After the presentations, the entrepreneurs and judges split up and went to the due diligence (interrogation) rooms. We went from room to room to meet each entrepreneur individually. A judge was assigned to each room to assess our performance. Some of the Q&A sessions went better than others, but in the end we felt we had done a great job. We had a pretty good feeling about which investment was the most appropriate. At 5:00 we joined the other teams for some GT tacos and then headed back to the hotel. That was a big mistake. We returned to discover that the internet in the hotel had crashed. We still needed to find our comparables! So, we headed back to the school and stayed there til about 11:00 PM, when we found out that the network had been restored at the hotel. We still hadn’t found anything good. When we got back to the hotel, we finally came up with some comps and then the real work started. We stayed up til 3:00 AM (and some til even later) working on valuation, term sheets, an executive summary, and a presentation. After three hours of sleep, I was up at 6:00 AM on Saturday to finish things up. Our deliverables were due at 10:00 AM and somehow we managed to get them in on time. We had another two hours to finish up our Powerpoint slides.
At noon, we headed over to the Georgia tech hotel where we had a great buffet lunch. I avoided the cola and sugar during lunch since we weren’t scheduled to present until 3:00. By 2:00 I was downing all the Coca Cola I could get my hands on and consumed a few cookies as well. By 3:00, I was bouncing off the walls, which was surprising considering how little sleep I had gotten. The presentation went well, but we did get hung up on a few questions. We were seventh in line, so we only had a chance to see UNC present after us. When they were done, everyone headed out to the hall while the judges deliberated. After they had made their decision, they came out and joined us for some snacks. Reg Greiner of Southeastern Capital Partners came over to talk to our team for a bit and we asked if he had guessed where we were from. He had narrowed it down to three and guessed Carnegie Mellon. We were quite happy to have concealed our identity so well, unlike some schools (I’m looking at you, Wharton). We then returned to the auditorium for the announcement of the winners. I was so thrilled when we were announced as the runner up. We received a plaque and a big novelty check for $2000. After the awards were handed out we had a round robin debrief session with the judges. There was plenty of beer to be had, and I made the mistake of having a single bottle of Heineken, which hit me hard since I was working with so little sleep.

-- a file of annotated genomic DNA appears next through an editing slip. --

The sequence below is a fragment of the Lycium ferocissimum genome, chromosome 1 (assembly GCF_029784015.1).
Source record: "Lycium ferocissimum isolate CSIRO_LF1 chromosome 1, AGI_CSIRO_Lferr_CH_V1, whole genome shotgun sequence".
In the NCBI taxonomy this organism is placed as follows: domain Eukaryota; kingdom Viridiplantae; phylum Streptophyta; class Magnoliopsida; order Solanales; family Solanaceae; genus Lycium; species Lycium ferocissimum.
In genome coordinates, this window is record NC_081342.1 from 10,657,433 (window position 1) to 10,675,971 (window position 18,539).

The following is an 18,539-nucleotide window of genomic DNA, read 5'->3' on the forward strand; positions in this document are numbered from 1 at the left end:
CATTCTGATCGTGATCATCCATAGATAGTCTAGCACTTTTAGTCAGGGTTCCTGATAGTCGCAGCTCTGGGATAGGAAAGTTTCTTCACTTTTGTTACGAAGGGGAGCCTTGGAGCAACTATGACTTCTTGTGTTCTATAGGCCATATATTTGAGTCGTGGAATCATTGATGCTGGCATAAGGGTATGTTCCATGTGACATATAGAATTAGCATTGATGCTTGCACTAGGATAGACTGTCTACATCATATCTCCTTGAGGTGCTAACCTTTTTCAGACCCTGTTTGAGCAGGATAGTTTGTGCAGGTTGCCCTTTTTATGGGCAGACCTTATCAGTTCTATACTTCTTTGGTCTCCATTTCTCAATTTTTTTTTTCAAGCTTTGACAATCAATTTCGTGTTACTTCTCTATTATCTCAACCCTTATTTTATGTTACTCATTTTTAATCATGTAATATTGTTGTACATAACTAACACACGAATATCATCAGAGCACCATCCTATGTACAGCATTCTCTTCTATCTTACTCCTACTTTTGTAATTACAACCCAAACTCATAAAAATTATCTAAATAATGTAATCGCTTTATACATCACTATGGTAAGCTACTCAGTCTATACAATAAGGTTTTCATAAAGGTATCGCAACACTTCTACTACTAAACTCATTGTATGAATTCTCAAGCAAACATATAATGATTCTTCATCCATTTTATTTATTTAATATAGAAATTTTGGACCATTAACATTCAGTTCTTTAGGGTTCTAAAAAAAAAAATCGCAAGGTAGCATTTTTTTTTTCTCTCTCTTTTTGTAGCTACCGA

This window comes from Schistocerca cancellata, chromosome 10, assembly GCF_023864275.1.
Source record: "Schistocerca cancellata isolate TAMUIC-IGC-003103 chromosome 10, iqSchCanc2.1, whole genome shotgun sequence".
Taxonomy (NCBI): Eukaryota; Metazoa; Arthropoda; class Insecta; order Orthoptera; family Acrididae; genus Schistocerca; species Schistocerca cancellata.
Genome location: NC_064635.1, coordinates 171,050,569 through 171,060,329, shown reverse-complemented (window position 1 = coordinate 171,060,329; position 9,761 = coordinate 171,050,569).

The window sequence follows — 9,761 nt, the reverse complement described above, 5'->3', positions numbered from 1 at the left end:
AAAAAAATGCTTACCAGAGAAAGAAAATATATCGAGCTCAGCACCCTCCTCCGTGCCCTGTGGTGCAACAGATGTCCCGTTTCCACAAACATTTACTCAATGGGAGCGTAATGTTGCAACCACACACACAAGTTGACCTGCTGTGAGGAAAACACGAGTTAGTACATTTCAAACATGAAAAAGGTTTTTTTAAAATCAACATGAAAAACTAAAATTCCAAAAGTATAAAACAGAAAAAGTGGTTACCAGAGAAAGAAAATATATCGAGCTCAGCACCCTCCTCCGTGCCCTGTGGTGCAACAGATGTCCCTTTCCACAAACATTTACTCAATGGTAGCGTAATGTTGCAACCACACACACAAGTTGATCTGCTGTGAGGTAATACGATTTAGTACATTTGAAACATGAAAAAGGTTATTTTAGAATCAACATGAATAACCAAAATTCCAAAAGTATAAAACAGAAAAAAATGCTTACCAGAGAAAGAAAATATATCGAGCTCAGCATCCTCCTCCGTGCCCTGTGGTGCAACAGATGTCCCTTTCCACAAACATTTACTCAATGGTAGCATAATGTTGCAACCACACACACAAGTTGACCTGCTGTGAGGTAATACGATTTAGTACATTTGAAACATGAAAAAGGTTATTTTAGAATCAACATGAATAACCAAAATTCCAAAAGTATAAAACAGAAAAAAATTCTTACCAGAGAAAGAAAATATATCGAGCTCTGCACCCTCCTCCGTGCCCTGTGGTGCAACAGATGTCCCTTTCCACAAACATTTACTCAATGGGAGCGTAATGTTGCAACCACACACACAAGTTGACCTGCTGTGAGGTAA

We went out to celebrate and ended up at a great Asian seafood restaurant called Silk. I had a very nice piece of sea bass, but it was Tom who really went to town. The Alaskan king crab he ordered looked and tasted great (he was kind and shared a bite).
Getting up to go home on Sunday was painful. The time change didn’t help at all. However, it was all worthwhile. We had an amazing time. We met some great students from the other teams. Our hosts from Georgia tech put in so much hard work to make this event a success, and it showed. The entrepreneurs and judges were a source of inspiration. This was truly the highlight of my time as an MBA student, and I get to do it all again next month.
In conclusion, if you happen to have classes with Moshe, Shad, Skye, Tom, or me, please stop by and wish us luck. We’ll be going up against some of the top schools in the world next month, and we could really use your support.
March 7th, 2007 by nat under Uncategorized. No Comments.
I’m heading out in just a few hours for the competition. I can’t wait. Unlike the case competition last year, this really feels like the true test of what I have had to learn so far in business school. The VCIC requires the team to exercise skills ranging from human capital management to marketing to finance to management of technology.
The past few weeks have been a blur. Since we advanced to the next round, I have been working non-stop. Between classwork, corporate sponsored project management training, and finishing the first phase of a development effort at work, I have not had time to think (or blog).
This week’s trip will be a stark contrast to last week’s. My coworkers and I went to the Indiana University Cyclotron Facility to perform radiation testing on our hardware. I was like a kid in a candy store – bright eyed and smiling non stop. I was trained as a “radiation worker” and got the chance to use a Geiger counter for the first time in my life.
There’s no telling what the radiation did to me. I grew up reading The Incredible Hulk comic book. I have high hopes that the radiation exposure will give me superhuman mental abilities like the Leader – one of Hulk’s arch-nemeses. So, if my skin turns green and my brain expands, Wharton, Darden, and all the rest better watch out!